According to the current regulatory set-up in Switzerland, it is permissible to sell and purchase cannabis products, as long as the THC level remains below 1%. As a consequence, the industry currently shows a specific interest in CBD products, i.e. cannabis products containing a low THC, but high cannabidiol level. The regulatory framework applicable to CBD products has to be determined by allocating the relevant products either to a specific product category, such as medical products, ingestible products, utility products (incl. cosmetics) or tobacco products (incl. tobacco substitutes), or to a catch-all group of non-categorised products.
Regulatory framework for CBD products
A. Medical products
Products of chemical or biological origin intended to have or presented as having a medicinal effect on the human organism are considered medical products in the sense of the Federal Act on Medical Products and Medical Devices. The manufacturing of medical products, as well as the import, export, trade from Switzerland without the products entering Switzerland, including acts from Switzerland as a broker or agent for medical products, are subject to a governmental authorisation. Furthermore, medical products may only be distributed by a specific group of institutions and persons (e.g. apothecaries, specifically educated experts).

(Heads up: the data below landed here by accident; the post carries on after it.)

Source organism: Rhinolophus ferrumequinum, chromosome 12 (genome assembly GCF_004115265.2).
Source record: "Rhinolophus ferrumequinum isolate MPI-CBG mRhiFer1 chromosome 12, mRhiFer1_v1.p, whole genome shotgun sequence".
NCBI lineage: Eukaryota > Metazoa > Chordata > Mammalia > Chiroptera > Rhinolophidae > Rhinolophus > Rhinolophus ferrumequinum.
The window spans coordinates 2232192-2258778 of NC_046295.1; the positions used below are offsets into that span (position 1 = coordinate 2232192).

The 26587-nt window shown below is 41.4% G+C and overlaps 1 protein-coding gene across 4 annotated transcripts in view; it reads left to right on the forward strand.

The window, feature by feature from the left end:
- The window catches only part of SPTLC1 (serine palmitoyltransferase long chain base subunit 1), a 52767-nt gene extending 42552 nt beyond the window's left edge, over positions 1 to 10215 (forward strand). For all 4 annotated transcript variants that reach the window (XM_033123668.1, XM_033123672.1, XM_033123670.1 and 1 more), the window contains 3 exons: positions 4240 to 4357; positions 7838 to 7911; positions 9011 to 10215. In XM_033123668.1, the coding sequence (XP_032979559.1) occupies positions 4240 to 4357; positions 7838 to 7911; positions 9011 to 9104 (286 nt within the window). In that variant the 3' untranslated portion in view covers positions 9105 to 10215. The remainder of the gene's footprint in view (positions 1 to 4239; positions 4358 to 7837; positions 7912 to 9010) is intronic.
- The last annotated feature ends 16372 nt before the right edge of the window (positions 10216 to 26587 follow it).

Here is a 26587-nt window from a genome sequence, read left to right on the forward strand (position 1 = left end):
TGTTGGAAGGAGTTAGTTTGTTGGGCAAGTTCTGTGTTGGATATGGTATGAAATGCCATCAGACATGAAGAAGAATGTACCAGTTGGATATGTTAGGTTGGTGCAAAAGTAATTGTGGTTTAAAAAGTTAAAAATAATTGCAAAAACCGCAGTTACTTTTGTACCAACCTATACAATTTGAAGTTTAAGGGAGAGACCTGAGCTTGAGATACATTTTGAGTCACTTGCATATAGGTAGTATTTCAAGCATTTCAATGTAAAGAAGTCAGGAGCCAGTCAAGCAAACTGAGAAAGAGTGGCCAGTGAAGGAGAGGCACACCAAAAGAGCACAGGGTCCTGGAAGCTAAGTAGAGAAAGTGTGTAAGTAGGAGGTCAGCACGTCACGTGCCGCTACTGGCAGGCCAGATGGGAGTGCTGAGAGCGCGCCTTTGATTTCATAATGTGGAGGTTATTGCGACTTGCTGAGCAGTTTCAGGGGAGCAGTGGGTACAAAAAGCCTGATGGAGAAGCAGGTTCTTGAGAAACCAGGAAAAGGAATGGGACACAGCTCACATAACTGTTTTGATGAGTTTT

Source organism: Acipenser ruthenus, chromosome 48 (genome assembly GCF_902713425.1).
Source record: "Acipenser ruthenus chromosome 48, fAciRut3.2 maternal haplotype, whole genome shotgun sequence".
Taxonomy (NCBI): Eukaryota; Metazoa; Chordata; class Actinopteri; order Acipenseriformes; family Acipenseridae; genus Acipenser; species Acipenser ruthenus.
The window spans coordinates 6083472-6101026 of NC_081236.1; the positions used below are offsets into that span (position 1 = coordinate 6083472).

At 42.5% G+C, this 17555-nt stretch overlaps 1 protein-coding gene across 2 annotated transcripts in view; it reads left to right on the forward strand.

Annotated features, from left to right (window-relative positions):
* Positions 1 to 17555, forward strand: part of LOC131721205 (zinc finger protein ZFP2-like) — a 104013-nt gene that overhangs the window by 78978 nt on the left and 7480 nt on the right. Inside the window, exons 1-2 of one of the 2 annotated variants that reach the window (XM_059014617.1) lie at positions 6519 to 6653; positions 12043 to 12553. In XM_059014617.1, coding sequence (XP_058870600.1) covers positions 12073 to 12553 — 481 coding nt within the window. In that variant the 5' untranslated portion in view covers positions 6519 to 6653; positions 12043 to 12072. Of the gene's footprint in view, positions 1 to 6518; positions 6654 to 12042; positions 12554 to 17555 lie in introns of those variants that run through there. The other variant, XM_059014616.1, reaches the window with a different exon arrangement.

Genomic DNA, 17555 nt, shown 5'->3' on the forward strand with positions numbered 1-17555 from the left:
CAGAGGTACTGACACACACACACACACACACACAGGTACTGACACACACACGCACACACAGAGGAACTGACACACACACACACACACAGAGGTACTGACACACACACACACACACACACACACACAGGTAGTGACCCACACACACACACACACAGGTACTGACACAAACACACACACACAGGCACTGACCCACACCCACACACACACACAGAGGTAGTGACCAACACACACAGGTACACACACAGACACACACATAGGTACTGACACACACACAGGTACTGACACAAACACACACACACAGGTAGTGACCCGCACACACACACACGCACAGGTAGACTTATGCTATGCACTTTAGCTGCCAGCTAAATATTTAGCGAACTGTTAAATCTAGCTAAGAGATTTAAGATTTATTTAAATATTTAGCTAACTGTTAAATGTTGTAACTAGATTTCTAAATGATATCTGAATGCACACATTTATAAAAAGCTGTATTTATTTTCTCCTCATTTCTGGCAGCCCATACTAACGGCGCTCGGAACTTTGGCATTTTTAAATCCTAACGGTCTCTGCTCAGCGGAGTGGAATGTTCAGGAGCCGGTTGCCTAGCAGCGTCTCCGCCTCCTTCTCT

B. Ingestible products
CBD products that are intended or can reasonably be foreseen to be ingested by humans, e.g. hemp tea, hemp seed oil, CBD chewing gums or CBD beverages, are generally subject to the Federal Nutrition and Utility Products Act. Such products need to be safe. Authorisations by the Federal Food Safety and Veterinary Office FSVO (Bundesamt für Lebensmittelsicherheit und Veterinärwesen, BLV) are required for certain ingestible products, in particular products that qualify as novel food. The definition of this term refers to the Novel Food Catalogue of the European Commission, which lists products that were not commonly consumed by humans in Switzerland or an EU member state prior to 15 May 1997. Cannabis extracts and derived products containing cannabinoids (incl. CBD) are considered novel food. Products made from the Cannabis sativa seeds, i.e. hemp seeds, seed oil, hemp seed flour and defatted seeds, on the other hand, do not qualify as novel food and can be sold without an authorisation.
Even if no authorisation is required, institutions processing and distributing ingestible products need to notify the competent cantonal authorities of their business activity, subject to certain exemptions in case of primary production and low risk activities.
C. Utility products (incl. cosmetics and e-cigarette liquids)
Utility products cover a wide range of products that do not qualify as medical or ingestible products. This product category consists of consumer articles that are intended or can reasonably be foreseen to come into contact with ingestible products or the human body, such as CBD cosmetics and tinctures, hemp clothes and CBD liquids for electronic cigarettes (e-cigarettes). Generally, utility products are not subject to an authorisation requirement as the admission and sale is based on a principle of self-control. Nevertheless, utility products need to be safe in the sense of the Federal Nutrition and Utility Products Act and respective ordinance.